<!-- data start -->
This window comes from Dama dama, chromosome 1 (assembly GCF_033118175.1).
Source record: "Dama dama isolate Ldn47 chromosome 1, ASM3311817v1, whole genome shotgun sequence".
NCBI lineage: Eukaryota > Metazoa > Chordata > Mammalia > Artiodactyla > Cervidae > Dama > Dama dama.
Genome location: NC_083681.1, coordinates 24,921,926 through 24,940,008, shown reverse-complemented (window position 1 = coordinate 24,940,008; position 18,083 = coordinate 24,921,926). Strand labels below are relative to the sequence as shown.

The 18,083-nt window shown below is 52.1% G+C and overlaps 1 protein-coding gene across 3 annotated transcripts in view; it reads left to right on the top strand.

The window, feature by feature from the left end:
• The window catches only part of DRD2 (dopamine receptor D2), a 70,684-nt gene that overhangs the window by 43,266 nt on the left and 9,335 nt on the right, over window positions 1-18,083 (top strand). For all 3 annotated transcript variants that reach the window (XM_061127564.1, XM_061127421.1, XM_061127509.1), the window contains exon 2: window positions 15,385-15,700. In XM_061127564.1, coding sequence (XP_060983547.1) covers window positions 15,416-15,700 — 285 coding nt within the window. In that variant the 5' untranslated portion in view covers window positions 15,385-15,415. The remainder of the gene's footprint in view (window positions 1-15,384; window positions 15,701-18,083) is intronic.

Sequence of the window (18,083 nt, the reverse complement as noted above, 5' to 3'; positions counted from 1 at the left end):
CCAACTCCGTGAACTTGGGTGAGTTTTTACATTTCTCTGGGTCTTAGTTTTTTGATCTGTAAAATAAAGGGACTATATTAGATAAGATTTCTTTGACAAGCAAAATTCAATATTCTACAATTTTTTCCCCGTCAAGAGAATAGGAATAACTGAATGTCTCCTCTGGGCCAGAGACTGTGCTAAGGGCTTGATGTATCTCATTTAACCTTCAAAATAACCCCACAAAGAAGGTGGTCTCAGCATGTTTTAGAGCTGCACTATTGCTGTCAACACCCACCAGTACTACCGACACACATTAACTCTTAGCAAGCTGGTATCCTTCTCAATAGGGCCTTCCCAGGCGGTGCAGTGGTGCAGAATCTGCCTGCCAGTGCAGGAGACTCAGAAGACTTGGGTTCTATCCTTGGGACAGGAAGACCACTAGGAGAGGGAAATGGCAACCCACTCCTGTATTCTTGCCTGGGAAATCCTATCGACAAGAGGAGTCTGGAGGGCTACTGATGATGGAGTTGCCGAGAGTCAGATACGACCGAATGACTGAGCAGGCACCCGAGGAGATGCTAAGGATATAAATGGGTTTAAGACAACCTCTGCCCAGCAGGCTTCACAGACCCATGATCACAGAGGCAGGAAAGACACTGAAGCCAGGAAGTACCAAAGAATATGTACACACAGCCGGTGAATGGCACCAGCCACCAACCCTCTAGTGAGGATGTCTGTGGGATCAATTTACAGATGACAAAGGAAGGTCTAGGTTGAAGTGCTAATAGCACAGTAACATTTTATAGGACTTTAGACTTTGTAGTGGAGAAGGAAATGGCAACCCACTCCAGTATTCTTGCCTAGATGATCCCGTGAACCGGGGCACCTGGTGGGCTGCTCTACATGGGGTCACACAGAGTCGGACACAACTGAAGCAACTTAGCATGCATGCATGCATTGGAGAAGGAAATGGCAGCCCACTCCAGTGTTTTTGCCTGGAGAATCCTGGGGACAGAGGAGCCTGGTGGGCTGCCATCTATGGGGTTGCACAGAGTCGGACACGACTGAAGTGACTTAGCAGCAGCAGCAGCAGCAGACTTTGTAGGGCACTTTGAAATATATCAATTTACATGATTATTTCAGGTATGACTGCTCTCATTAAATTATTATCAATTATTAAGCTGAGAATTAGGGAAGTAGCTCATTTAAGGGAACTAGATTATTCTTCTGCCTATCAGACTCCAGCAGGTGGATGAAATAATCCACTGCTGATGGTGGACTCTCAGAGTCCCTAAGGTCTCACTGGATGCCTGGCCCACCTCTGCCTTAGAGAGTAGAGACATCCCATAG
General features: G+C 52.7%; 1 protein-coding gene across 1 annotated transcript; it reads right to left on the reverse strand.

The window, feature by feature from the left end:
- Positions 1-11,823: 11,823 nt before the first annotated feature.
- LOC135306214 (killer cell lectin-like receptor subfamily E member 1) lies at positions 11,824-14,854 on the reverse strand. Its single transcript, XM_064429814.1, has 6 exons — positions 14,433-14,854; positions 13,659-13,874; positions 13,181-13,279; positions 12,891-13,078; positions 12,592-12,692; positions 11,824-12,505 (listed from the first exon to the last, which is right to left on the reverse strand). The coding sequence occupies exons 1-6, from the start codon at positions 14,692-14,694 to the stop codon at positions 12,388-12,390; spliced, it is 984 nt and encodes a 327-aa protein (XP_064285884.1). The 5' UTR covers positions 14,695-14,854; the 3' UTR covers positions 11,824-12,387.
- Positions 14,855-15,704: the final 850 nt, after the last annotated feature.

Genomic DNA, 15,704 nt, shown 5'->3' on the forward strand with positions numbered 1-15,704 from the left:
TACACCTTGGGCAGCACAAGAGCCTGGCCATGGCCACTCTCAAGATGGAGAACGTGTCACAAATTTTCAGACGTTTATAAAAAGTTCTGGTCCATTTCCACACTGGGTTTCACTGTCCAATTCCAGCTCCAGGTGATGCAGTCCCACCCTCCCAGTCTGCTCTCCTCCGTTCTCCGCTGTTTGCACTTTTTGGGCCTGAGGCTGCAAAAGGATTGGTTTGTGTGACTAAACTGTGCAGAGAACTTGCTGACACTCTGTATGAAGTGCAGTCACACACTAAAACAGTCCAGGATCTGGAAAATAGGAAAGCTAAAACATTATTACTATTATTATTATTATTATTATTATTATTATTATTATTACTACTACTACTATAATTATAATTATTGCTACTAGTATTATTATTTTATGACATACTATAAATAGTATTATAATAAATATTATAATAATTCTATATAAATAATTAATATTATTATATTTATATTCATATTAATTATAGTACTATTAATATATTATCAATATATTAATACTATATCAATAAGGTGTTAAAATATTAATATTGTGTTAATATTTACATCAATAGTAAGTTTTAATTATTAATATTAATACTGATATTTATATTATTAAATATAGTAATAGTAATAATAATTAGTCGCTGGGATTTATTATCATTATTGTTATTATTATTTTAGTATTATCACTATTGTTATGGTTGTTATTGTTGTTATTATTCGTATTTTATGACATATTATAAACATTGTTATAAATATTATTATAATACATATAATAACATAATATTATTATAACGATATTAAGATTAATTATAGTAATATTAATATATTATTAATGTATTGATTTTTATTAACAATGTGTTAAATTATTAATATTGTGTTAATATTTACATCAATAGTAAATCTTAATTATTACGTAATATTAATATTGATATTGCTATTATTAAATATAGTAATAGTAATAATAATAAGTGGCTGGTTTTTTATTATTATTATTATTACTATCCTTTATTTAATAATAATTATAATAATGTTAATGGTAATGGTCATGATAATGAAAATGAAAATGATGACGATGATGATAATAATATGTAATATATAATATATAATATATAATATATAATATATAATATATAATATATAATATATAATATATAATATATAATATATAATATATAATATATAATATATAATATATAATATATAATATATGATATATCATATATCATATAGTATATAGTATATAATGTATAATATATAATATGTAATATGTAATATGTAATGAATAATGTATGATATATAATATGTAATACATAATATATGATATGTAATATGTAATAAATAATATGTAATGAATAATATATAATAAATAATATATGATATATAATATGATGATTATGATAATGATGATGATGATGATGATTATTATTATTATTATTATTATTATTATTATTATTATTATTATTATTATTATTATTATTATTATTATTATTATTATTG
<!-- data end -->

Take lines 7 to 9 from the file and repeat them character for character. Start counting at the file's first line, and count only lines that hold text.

• The window catches only part of DRD2 (dopamine receptor D2), a 70,684-nt gene that overhangs the window by 43,266 nt on the left and 9,335 nt on the right, over window positions 1-18,083 (top strand). For all 3 annotated transcript variants that reach the window (XM_061127564.1, XM_061127421.1, XM_061127509.1), the window contains exon 2: window positions 15,385-15,700. In XM_061127564.1, coding sequence (XP_060983547.1) covers window positions 15,416-15,700 — 285 coding nt within the window. In that variant the 5' untranslated portion in view covers window positions 15,385-15,415. The remainder of the gene's footprint in view (window positions 1-15,384; window positions 15,701-18,083) is intronic.

Sequence of the window (18,083 nt, the reverse complement as noted above, 5' to 3'; positions counted from 1 at the left end):
CCAACTCCGTGAACTTGGGTGAGTTTTTACATTTCTCTGGGTCTTAGTTTTTTGATCTGTAAAATAAAGGGACTATATTAGATAAGATTTCTTTGACAAGCAAAATTCAATATTCTACAATTTTTTCCCCGTCAAGAGAATAGGAATAACTGAATGTCTCCTCTGGGCCAGAGACTGTGCTAAGGGCTTGATGTATCTCATTTAACCTTCAAAATAACCCCACAAAGAAGGTGGTCTCAGCATGTTTTAGAGCTGCACTATTGCTGTCAACACCCACCAGTACTACCGACACACATTAACTCTTAGCAAGCTGGTATCCTTCTCAATAGGGCCTTCCCAGGCGGTGCAGTGGTGCAGAATCTGCCTGCCAGTGCAGGAGACTCAGAAGACTTGGGTTCTATCCTTGGGACAGGAAGACCACTAGGAGAGGGAAATGGCAACCCACTCCTGTATTCTTGCCTGGGAAATCCTATCGACAAGAGGAGTCTGGAGGGCTACTGATGATGGAGTTGCCGAGAGTCAGATACGACCGAATGACTGAGCAGGCACCCGAGGAGATGCTAAGGATATAAATGGGTTTAAGACAACCTCTGCCCAGCAGGCTTCACAGACCCATGATCACAGAGGCAGGAAAGACACTGAAGCCAGGAAGTACCAAAGAATATGTACACACAGCCGGTGAATGGCACCAGCCACCAACCCTCTAGTGAGGATGTCTGTGGGATCAATTTACAGATGACAAAGGAAGGTCTAGGTTGAAGTGCTAATAGCACAGTAACATTTTATAGGACTTTAGACTTTGTAGTGGAGAAGGAAATGGCAACCCACTCCAGTATTCTTGCCTAGATGATCCCGTGAACCGGGGCACCTGGTGGGCTGCTCTACATGGGGTCACACAGAGTCGGACACAACTGAAGCAACTTAGCATGCATGCATGCATTGGAGAAGGAAATGGCAGCCCACTCCAGTGTTTTTGCCTGGAGAATCCTGGGGACAGAGGAGCCTGGTGGGCTGCCATCTATGGGGTTGCACAGAGTCGGACACGACTGAAGTGACTTAGCAGCAGCAGCAGCAGCAGACTTTGTAGGGCACTTTGAAATATATCAATTTACATGATTATTTCAGGTATGACTGCTCTCATTAAATTATTATCAATTATTAAGCTGAGAATTAGGGAAGTAGCTCATTTAAGGGAACTAGATTATTCTTCTGCCTATCAGACTCCAGCAGGTGGATGAAATAATCCACTGCTGATGGTGGACTCTCAGAGTCCCTAAGGTCTCACTGGATGCCTGGCCCACCTCTGCCTTAGAGAGTAGAGACATCCCATAG